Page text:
John Schaeffer and Eamon Lynch (65).
The event format was a net best-ball per
team, hence the low scores. Angelo Luppino
had best low individual net (69) while the
low gross went to Lynch (76).
In all, we had 14 participants—most of
whom played with their regular guests and
turned in their attested scorecards. The
most intriguing pairing of the day was the
grouping of defending club champ Dan
Wolfman and Steve Greenbaum, the club
champ from two years ago.
Neither fared as well in the team event
as they have as individuals. Wolfman and
teammate Larry Kaplan posted a net 70 and
Greenbaum and Mitti Liebersohn shot a 71.
Collins had a strong finish to his round,
which keyed the victory for he and Sugio.
His gross score of 42 included a birdie on
No. 16, and pars on No. 11 and 15—which
translated into two eagles and a birdie, and
an incredible team score of 26 on the back
nine. Sugio got the ball rolling by opening
his round with two pars, and paring No. 5
and 9 to set the stage for Collins’ back-nine
heroics.
You can spot all the winners from a
distance—likely all sporting new softgoods
or shiny new clubs after using their
winnings in the AGC golf shop. As always,
however, all the participants were winners,
and we’re indebted to all the members
who support our
club events.
THE EVENTS
Lincoln Pro-Am, 2003: Tom Sutter
fires a 65 to establish the professional
course record, which still stands
nearly a dozen years later.
U.S. Amateur Qualifier, 2007: The
amateur course record of 66 is set by
Phillipe-Andre Bannon, A 19-year-old
from Quebec, Canada, who had
played the golf course just two days
earlier in a practice round. With dicey
pin positions and a combination of
teeing areas of blues and blacks, this
might have been the most impressive
round AGC has ever seen. Hours later,
however, walking 36 on a steamy
day in July, he ballooned to a 76 for
his second round, and held on to his
qualifying spot by one stroke to
advance to the U.S. Amateur at the
Olympic Club in San Francisco.
New York State Open Qualifier:
Mike Quagliano, former Duke
University golf team captain, fired a
66 to medal and advance to NYSO at
the Bethpage Black.
Cherry Blossom contestants
(clockwise from lower left): Pete Liedel and guest;
co-winner Masatoshi Sugio, Kiyoshi Sugasawa, and Atsushi Ito; Three Luppinos and George
Ponte; Larry Kaplan and guest, Steve Greenbaum and Dan Wolfman; Mitti Liebersohn and guests.
VOLUME 13 ISSUE 2
Anglebrook Golf Club
P.O. Box 700, Lincolndale, NY 10540
P (914) 245-5588 F (914) 245 5592
To:
Club News
& Notes
July 4th at AGC
The 4th of July is on a Wednesday this year,
meaning it will not be a three-day weekend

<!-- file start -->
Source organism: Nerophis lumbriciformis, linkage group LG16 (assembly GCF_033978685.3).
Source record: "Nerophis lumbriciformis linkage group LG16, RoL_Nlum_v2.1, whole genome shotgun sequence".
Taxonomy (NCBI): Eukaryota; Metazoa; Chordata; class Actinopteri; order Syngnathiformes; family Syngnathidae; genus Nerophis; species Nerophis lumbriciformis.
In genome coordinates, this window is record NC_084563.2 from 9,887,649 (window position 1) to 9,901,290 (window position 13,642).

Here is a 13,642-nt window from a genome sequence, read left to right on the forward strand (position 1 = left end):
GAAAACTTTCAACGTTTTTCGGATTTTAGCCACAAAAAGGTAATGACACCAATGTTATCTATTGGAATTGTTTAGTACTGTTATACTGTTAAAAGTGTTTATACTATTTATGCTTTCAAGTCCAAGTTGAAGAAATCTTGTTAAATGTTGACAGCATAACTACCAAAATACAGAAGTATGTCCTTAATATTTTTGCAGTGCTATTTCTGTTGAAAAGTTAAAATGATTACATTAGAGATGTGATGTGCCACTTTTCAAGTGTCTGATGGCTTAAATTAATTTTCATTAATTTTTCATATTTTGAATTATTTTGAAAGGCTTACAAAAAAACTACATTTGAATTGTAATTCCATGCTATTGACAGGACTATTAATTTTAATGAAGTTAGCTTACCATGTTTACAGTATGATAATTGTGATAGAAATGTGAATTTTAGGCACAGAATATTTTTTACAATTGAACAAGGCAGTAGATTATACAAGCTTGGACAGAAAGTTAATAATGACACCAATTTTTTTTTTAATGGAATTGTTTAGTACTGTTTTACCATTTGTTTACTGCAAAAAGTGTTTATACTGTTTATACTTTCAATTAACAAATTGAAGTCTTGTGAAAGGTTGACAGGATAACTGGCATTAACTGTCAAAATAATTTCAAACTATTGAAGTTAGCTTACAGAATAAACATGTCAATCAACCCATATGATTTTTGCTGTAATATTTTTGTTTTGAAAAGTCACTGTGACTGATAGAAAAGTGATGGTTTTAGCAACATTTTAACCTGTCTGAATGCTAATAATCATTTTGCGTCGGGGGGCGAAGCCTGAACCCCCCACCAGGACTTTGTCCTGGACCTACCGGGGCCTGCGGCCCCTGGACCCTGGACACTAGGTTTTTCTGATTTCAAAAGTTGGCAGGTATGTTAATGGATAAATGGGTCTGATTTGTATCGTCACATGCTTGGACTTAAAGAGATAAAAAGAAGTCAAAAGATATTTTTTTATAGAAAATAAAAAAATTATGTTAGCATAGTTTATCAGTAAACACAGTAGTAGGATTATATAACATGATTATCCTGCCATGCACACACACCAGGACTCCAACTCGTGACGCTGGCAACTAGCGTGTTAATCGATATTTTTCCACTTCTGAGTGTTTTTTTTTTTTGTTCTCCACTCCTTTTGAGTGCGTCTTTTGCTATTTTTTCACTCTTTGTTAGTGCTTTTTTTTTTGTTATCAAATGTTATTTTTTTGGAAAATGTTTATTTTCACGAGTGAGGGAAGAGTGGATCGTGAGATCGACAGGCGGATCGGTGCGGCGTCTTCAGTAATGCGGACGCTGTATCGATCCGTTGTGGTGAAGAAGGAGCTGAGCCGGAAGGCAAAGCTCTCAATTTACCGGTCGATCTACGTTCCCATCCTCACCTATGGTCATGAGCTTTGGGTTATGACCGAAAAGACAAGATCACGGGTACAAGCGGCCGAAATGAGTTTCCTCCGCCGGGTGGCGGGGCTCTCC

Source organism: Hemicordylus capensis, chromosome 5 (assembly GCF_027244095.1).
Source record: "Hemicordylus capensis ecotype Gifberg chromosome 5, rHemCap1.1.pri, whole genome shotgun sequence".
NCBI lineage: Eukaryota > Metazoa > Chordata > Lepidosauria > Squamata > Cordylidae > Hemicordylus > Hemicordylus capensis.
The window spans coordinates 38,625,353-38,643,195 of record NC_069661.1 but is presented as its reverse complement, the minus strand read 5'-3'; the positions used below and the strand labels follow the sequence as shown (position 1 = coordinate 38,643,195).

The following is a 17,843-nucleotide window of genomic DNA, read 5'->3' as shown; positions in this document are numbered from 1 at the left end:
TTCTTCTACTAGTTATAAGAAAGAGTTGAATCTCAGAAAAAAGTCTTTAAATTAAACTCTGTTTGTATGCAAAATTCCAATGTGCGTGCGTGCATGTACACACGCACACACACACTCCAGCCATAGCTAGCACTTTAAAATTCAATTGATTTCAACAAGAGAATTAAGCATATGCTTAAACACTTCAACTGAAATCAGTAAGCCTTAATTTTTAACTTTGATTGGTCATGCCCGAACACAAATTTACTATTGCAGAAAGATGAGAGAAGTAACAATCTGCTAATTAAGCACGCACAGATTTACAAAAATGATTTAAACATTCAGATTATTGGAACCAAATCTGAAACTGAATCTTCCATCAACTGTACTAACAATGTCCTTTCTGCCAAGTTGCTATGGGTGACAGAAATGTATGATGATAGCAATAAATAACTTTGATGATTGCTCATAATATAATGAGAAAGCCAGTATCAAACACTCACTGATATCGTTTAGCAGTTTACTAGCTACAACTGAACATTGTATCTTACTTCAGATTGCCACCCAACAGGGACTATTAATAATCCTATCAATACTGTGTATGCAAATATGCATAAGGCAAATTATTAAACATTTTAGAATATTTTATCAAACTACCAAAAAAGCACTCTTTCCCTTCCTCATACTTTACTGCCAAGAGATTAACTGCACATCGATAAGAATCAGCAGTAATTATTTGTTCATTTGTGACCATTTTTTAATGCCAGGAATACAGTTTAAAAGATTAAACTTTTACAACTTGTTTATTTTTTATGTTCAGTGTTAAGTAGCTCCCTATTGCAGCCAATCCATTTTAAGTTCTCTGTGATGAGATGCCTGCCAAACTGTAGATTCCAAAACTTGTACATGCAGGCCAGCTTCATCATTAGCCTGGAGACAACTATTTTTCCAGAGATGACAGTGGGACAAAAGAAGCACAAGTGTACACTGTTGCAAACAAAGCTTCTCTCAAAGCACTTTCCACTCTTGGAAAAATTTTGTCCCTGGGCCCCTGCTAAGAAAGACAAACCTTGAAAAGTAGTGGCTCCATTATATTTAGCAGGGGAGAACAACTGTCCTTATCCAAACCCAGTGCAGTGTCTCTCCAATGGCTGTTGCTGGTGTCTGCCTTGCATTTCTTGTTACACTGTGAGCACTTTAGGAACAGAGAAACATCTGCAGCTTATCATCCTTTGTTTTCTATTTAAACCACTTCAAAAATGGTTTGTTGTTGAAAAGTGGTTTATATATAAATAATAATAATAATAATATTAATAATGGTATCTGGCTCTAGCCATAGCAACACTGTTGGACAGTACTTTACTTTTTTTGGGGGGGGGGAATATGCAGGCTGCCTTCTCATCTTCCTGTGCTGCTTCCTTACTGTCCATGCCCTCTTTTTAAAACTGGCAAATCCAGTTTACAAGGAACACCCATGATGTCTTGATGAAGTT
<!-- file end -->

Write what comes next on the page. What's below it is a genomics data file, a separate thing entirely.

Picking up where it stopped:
at AGC. July 4th will be considered a
Holiday, meaning the club is open to Full
Members only.
Dress Code
Show up in your flip flops and we’ll give you
directions to the beach. Show up in gym
clothes and we’ll find you a spin class. Arrive
at Anglebrook looking like you belong in this
five-star setting, and we’ll extend you the
heartiest of AGC welcomes. That also means
shirts tucked in, and cell phones nestled safely
away deep in your pocket.
Member Referral
Help us grow the club, have someone new to tee
up with and get a nice healthy credit on your
next member statement. Sound like a good
deal? Recommend your friends to AGC, and
have them tell us you sent them.
Lessons
Before you know it, it’ll be time for the annual
Member-Guest and the Club Championship.
If you want to be playing your best in
September, there’s never a better time than
now to schedule a lesson or series of lessons
with one of our three golf pros. You’ll never
know what these guys can do for you until
you experience expert instruction.
Private Dinners
It’s barely June, and Chef Q’s private dinners
are more popular than ever. If you like the
food on the menu, wait until you see what
Chef Quattrocchi can do on 24 hours of
notice. Again, if you’d like to schedule a
dinner for between two and 92, contact Chef
or Dining Room Supervisor Mariana Tavares,
and if you’d like something other than what’s
on the menu, give Chef a day’s notice to
order and prepare what will likely be one of
the best meals you’ve ever had.
Tee Times
Even though our tee sheet is seldom booked
solid, we urge our members to make tee times
so that we can greet you and your guests at the
bag drop, and start your day with the first-class
service our members deserve. Same-day
reservations are fine, just call us before you
reach the bag drop area, please.